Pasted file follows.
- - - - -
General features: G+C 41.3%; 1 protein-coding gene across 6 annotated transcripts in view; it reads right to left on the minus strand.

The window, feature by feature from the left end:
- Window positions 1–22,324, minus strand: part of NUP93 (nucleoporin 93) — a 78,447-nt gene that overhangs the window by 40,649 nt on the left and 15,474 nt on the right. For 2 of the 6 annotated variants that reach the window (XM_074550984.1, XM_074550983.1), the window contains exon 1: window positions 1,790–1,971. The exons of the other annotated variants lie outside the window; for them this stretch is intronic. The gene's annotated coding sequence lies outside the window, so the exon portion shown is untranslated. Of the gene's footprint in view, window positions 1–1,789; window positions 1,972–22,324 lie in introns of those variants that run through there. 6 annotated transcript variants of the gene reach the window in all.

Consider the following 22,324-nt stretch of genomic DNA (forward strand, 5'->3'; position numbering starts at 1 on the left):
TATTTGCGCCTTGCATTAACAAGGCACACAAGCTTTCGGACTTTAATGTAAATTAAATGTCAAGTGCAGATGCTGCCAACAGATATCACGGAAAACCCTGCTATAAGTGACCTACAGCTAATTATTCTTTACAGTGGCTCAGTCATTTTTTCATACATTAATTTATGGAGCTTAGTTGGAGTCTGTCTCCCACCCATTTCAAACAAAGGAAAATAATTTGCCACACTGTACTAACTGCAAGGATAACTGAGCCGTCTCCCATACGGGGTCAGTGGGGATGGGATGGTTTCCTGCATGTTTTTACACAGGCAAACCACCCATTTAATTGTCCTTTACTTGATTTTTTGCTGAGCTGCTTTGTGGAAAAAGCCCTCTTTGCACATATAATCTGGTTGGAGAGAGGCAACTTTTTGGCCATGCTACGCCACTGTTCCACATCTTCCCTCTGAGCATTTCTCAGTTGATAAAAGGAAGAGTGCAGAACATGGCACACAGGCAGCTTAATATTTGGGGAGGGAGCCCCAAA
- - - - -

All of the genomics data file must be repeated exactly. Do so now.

General features: G+C 41.3%; 1 protein-coding gene across 6 annotated transcripts in view; it reads right to left on the minus strand.

The window, feature by feature from the left end:
- Window positions 1–22,324, minus strand: part of NUP93 (nucleoporin 93) — a 78,447-nt gene that overhangs the window by 40,649 nt on the left and 15,474 nt on the right. For 2 of the 6 annotated variants that reach the window (XM_074550984.1, XM_074550983.1), the window contains exon 1: window positions 1,790–1,971. The exons of the other annotated variants lie outside the window; for them this stretch is intronic. The gene's annotated coding sequence lies outside the window, so the exon portion shown is untranslated. Of the gene's footprint in view, window positions 1–1,789; window positions 1,972–22,324 lie in introns of those variants that run through there. 6 annotated transcript variants of the gene reach the window in all.

Consider the following 22,324-nt stretch of genomic DNA (forward strand, 5'->3'; position numbering starts at 1 on the left):
TATTTGCGCCTTGCATTAACAAGGCACACAAGCTTTCGGACTTTAATGTAAATTAAATGTCAAGTGCAGATGCTGCCAACAGATATCACGGAAAACCCTGCTATAAGTGACCTACAGCTAATTATTCTTTACAGTGGCTCAGTCATTTTTTCATACATTAATTTATGGAGCTTAGTTGGAGTCTGTCTCCCACCCATTTCAAACAAAGGAAAATAATTTGCCACACTGTACTAACTGCAAGGATAACTGAGCCGTCTCCCATACGGGGTCAGTGGGGATGGGATGGTTTCCTGCATGTTTTTACACAGGCAAACCACCCATTTAATTGTCCTTTACTTGATTTTTTGCTGAGCTGCTTTGTGGAAAAAGCCCTCTTTGCACATATAATCTGGTTGGAGAGAGGCAACTTTTTGGCCATGCTACGCCACTGTTCCACATCTTCCCTCTGAGCATTTCTCAGTTGATAAAAGGAAGAGTGCAGAACATGGCACACAGGCAGCTTAATATTTGGGGAGGGAGCCCCAAA